Berne, 10 February 2010
Mobile Internet has become an essential part of everyday life in today's world and is easily accessible via smartphones and notebooks with integrated Internet access. Every third mobile phone sold is now a smartphone. These devices are perfect for mobile surfing, e-mailing, chatting and video streaming. Another reason for the huge expansion in their use is the massive fall in prices for mobile data transmission: for instance, Swisscom's average price per megabyte has dropped by around 95 per cent in the last three years.
The result is that, on Swisscom's mobile network alone, data transmission volumes double every eight months. And there's no end in sight to this trend. This is a major challenge for providers such as Swisscom who need to increase their network coverage, transmission speeds and network capacity. LTE will help them to achieve this. LTE stands for "Long Term Evolution" and is considered the next generation of mobile technology after UMTS/HSPA.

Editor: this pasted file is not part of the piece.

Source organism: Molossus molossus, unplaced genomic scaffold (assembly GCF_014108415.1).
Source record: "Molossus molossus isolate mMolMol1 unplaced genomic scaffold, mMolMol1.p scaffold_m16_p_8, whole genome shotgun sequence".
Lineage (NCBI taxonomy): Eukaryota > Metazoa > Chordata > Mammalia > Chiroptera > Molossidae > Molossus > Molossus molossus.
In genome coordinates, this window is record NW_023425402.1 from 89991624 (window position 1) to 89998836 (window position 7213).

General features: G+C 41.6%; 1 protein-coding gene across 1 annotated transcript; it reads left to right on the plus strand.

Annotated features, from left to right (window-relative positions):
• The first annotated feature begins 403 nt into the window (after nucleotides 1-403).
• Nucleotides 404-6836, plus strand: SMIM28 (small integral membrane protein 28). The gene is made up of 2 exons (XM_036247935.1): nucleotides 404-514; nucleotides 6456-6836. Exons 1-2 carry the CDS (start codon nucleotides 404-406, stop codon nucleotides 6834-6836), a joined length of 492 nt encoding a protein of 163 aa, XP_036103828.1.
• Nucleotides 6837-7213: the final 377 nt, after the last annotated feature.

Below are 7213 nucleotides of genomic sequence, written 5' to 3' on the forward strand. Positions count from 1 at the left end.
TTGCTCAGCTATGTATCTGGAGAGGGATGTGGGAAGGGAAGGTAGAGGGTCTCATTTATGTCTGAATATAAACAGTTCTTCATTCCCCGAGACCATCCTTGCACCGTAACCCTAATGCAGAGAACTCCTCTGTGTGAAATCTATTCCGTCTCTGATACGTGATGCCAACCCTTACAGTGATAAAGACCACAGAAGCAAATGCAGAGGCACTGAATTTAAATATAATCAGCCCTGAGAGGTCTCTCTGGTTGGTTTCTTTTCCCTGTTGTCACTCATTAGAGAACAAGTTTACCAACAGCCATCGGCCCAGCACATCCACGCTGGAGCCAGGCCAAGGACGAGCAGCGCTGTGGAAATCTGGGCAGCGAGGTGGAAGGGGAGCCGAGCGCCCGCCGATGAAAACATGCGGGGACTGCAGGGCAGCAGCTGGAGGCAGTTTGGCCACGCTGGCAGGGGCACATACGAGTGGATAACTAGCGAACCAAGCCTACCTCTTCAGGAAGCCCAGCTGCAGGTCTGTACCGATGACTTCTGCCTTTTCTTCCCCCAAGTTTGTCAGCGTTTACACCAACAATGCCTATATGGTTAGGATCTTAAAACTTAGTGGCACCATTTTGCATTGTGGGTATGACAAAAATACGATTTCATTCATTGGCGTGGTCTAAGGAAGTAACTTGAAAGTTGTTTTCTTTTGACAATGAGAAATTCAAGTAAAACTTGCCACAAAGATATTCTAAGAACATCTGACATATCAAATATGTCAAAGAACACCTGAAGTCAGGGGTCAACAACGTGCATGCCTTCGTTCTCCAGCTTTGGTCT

In an effort to discover more about LTE in the field, Swisscom will be carrying out laboratory tests beginning in April 2010, followed by a field trial. Testing is expected to continue until autumn 2010. According to the current schedule, LTE will be added to the Swisscom mobile network in 2011 at the earliest. The results of the field trial should help finalise these plans.
Swisscom considers itself a mobile Internet pioneer. Whether GPRS, UMTS or HSPA, no other Swiss provider achieved nationwide coverage as quickly as Swisscom. Back in 2004 Swisscom launched Mobile Unlimited, a PC card which gives laptop users quick, uninterrupted Internet access while on the move. Since then, Swisscom has built up a nationwide mobile broadband network, and at highly-frequented locations, speeds of up to 28.8 Mbps are already possible thanks to HSPA+.
Considered to be the fourth mobile communications standard, LTE technology will initially enable download speeds of up to 150 Mbps and data transfer speeds of up to 50 Mbps, with likely future speeds of up to 300 Mbps. LTE will thus establish the basis for increasingly broadband-intensive Internet applications on the mobile communications network, such as high-definition live television.
Around the world, experience with LTE technology remains limited. No LTE-compatible devices are currently commercially available. They are expected to become available in small numbers by the end of 2010 at the earliest.